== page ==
U Sabotu, Czech Republic, Feb. 8 (RFE/RL) - Nestled among
the gently rolling hills of the southern Moravian countryside is the
small village of U Sabotu.
It is an unassuming little town, consisting of two streets lined with
modest homes. The far end of the east-west thoroughfare is
interrupted in three spots by border checkpoints into Slovakia. The
north-south route winds its way toward open fields that lie at the
foot of a tree-covered hillside.
For years the 120 residents of the small village went quietly about
their business, unnoticed by the rest of the world. "We all got along
well, were neighborly and helped each other," says a long-time
resident of U Sabotu, Anna Kavicka.
"We were all like a family, here," agrees the female bartender at
the closest bar in Javornik, about three kilometers west of U Sabotu.
But a family feud that has attracted the attention of international
media has put the small village in the spotlight. It began with the
split of Czechoslovakia. U Sabotu found itself on the negotiating
table as Czech and Slovak governments drafted a new border agreement.
In an effort to straighten the border out, the two governments agreed
to trade two small villages. The village of Sidonie, currently on the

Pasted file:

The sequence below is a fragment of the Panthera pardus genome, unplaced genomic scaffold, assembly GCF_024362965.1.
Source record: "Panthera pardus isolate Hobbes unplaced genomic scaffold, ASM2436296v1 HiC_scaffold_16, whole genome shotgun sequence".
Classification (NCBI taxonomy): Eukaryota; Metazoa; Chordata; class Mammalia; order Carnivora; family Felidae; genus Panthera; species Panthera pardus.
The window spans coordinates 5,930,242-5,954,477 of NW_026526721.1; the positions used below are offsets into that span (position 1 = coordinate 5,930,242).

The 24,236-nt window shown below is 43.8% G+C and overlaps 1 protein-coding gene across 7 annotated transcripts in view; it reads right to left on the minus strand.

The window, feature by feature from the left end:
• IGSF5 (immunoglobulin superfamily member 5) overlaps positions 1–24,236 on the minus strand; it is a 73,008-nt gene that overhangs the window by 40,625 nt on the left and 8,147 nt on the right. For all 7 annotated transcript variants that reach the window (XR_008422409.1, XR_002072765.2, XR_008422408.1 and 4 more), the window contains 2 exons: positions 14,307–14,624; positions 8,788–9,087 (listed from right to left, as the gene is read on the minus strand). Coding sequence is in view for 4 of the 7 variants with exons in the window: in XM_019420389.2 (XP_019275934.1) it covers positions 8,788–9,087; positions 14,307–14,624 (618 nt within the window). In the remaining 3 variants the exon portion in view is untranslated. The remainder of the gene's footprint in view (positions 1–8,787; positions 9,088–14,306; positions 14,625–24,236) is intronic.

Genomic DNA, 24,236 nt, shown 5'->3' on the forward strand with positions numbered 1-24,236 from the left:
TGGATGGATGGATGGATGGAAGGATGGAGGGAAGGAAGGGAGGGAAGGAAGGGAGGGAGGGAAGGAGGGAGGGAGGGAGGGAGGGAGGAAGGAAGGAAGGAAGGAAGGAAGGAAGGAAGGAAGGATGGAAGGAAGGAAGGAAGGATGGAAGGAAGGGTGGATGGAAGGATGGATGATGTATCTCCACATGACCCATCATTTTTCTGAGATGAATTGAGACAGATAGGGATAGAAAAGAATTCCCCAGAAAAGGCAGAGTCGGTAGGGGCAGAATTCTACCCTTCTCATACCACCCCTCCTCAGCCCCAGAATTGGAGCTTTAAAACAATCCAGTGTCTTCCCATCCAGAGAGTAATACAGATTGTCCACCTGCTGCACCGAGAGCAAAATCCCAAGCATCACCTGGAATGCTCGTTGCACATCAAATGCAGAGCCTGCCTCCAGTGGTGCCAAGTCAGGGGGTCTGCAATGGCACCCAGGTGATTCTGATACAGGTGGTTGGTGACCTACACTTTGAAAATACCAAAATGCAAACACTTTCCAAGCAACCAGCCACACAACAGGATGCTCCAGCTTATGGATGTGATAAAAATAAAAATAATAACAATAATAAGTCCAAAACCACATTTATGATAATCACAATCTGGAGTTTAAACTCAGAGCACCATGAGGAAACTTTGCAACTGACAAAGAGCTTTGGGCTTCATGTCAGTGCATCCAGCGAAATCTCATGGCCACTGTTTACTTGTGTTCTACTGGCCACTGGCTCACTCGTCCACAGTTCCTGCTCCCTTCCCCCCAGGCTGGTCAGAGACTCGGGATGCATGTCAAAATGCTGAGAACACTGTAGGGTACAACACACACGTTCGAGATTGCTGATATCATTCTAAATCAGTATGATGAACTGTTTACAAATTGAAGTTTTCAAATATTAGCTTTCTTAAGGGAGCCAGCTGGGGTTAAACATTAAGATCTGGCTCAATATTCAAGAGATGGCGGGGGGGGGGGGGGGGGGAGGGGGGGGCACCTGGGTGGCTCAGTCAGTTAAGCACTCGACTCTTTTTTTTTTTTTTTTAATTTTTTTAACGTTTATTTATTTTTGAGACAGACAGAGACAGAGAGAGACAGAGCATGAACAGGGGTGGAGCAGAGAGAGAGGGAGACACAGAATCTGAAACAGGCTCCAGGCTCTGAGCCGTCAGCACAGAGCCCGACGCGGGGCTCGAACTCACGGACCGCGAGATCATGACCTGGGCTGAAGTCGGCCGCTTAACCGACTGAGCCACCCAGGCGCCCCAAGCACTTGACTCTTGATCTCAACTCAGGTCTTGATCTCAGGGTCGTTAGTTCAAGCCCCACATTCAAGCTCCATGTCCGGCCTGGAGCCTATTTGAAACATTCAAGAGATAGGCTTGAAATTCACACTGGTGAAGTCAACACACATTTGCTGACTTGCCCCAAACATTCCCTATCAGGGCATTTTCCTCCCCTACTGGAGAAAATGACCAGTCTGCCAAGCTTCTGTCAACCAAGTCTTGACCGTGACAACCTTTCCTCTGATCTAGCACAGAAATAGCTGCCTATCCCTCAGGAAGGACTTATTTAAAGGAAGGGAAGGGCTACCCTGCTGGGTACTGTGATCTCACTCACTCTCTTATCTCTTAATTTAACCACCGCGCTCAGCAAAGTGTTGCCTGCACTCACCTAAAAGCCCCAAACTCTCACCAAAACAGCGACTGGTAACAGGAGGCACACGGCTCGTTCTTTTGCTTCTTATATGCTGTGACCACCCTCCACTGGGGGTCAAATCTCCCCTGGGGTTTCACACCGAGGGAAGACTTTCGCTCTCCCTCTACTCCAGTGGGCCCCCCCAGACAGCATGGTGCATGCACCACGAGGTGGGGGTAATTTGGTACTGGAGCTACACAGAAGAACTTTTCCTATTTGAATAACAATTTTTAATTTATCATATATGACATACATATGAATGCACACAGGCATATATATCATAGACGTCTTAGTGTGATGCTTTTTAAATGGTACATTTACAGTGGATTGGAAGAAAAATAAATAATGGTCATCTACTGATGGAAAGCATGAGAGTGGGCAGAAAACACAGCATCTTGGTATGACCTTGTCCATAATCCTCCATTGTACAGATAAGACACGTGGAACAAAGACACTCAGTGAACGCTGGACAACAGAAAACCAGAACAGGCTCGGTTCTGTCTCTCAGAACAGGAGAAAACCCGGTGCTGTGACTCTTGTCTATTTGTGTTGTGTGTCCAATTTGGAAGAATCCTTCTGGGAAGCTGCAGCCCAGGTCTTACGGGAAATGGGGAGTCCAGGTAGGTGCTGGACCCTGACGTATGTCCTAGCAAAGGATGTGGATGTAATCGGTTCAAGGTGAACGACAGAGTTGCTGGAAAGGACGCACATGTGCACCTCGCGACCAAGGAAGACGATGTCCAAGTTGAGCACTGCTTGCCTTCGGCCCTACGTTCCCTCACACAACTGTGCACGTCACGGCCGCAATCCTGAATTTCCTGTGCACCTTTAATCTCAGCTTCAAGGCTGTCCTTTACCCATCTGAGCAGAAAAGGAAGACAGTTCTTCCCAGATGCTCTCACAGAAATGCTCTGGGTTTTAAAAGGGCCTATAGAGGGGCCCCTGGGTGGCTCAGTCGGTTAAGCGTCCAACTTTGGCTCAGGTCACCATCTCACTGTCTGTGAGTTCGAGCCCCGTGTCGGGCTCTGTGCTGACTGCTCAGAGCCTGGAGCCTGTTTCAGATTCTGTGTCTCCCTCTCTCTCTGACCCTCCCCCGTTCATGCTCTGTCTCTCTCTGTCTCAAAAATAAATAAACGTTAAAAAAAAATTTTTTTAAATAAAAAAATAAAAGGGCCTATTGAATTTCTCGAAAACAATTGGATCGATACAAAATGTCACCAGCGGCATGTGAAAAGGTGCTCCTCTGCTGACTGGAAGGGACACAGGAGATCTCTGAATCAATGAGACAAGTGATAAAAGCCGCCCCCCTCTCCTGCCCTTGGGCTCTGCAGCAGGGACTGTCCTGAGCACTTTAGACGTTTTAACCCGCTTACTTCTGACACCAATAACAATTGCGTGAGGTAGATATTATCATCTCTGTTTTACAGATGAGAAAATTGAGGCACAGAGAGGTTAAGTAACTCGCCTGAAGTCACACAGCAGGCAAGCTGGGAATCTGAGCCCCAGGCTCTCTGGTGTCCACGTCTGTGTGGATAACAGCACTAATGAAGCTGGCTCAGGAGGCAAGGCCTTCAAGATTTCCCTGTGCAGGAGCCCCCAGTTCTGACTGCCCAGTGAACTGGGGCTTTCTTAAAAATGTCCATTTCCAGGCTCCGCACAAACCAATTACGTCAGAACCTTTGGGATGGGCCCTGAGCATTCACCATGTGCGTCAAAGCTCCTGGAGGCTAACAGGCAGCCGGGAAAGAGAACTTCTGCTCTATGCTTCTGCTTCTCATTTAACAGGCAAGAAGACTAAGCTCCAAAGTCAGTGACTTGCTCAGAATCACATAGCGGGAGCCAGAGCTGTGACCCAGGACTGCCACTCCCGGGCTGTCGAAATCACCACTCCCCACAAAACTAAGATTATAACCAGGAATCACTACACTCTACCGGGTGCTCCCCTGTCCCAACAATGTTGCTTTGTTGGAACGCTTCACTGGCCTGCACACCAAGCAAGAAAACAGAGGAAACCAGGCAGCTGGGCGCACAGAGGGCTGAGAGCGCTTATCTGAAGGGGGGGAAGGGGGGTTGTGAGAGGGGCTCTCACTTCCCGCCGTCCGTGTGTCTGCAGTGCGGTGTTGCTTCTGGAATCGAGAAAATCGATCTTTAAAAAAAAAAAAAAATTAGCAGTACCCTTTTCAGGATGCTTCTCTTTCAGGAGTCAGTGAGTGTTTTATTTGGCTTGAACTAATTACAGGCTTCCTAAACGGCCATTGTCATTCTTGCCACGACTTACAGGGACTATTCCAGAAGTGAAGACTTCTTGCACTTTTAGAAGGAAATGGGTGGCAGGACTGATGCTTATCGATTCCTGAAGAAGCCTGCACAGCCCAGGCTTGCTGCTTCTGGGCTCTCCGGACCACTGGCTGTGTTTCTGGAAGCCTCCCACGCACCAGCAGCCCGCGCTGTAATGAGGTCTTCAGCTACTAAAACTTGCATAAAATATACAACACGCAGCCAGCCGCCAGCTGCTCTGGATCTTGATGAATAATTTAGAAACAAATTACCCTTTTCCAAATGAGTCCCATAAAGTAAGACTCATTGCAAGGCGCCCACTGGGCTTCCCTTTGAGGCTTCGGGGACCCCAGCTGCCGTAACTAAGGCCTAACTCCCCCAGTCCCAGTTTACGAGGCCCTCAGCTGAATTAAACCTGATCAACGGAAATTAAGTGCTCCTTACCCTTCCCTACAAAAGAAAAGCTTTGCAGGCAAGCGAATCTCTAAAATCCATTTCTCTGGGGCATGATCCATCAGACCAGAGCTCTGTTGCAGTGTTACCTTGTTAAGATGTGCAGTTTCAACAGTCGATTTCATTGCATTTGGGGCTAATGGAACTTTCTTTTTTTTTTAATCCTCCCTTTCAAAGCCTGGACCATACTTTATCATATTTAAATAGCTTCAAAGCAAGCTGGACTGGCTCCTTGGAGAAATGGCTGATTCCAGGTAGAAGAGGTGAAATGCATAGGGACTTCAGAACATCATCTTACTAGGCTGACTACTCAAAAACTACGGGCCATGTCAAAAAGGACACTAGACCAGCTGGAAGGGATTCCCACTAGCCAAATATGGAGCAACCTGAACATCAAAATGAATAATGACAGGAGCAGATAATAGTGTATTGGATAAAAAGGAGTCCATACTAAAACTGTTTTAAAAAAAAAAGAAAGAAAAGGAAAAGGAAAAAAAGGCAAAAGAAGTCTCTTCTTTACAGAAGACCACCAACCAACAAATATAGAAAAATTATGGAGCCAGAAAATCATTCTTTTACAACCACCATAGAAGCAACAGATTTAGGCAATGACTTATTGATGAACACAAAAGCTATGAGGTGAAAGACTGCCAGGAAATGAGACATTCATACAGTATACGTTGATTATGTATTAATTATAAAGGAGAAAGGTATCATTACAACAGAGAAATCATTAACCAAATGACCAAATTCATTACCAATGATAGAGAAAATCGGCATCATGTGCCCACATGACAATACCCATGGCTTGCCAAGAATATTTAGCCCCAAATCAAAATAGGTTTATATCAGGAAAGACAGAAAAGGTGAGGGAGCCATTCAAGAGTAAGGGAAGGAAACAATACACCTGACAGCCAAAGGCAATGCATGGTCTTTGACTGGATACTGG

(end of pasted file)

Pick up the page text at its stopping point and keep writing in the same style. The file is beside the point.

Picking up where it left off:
Slovak side of the border, will be part of the Czech Republic under
the agreement. In exchange, the Slovak territory will include U
The agreement has been two years in the making, and initially the
majority of residents of U Sabotu did not mind the change. In fact,
the majority approved of it in 1994.
But as years dragged on, feelings began to change. Many of the
residents of U Sabotu obtained Czech citizenships, took jobs in the
Czech Republic and did not like Slovak politics. Now, a deep chasm
has broken the village apart.
"It's like lightening has struck and people don't like each other
anymore," says Kavicka, "We are Slovaks and all the rest are Slovaks
except they forgot that they are Slovaks. They went to school in
Slovakia. They went to work in Slovakia, took their pension there.
Their children went to work in Slovakia and they forgot that. They
Vladimir Masnica says he didn't forget. But he says that doesn't
mean he wants the home he built in 1972 in southern Moravia to
suddenly be located in Slovakia. "Those Slovaks in America, I don't
know, did they ask that America be joined to Slovakia? This is free
Europe and people here are in the Czech Republic, no? It works for
everyone else, but for us it doesn't work?"
Masnica said that if the Czech government offers adequate
compensation, he'll sell his property in U Sabotu and move to the Czech
"I am humble," he said when asked how much compensation he wanted.
"I come from a humble family. We didn't have anything. With the help
of my family we built this (large, two-storey) house. If we have to
move we'd like to live at a resonable level."
That's why he said a million crowns ($37,500) compensation would not
be enough. "This house for a million, I could not built anywhere
He made the comment before the Czech cabinet approved a 50 million
crown ($1.9 million) compensation package to 38 residents of U
Sabotu, who are Czech citizens with permanent dwellings in the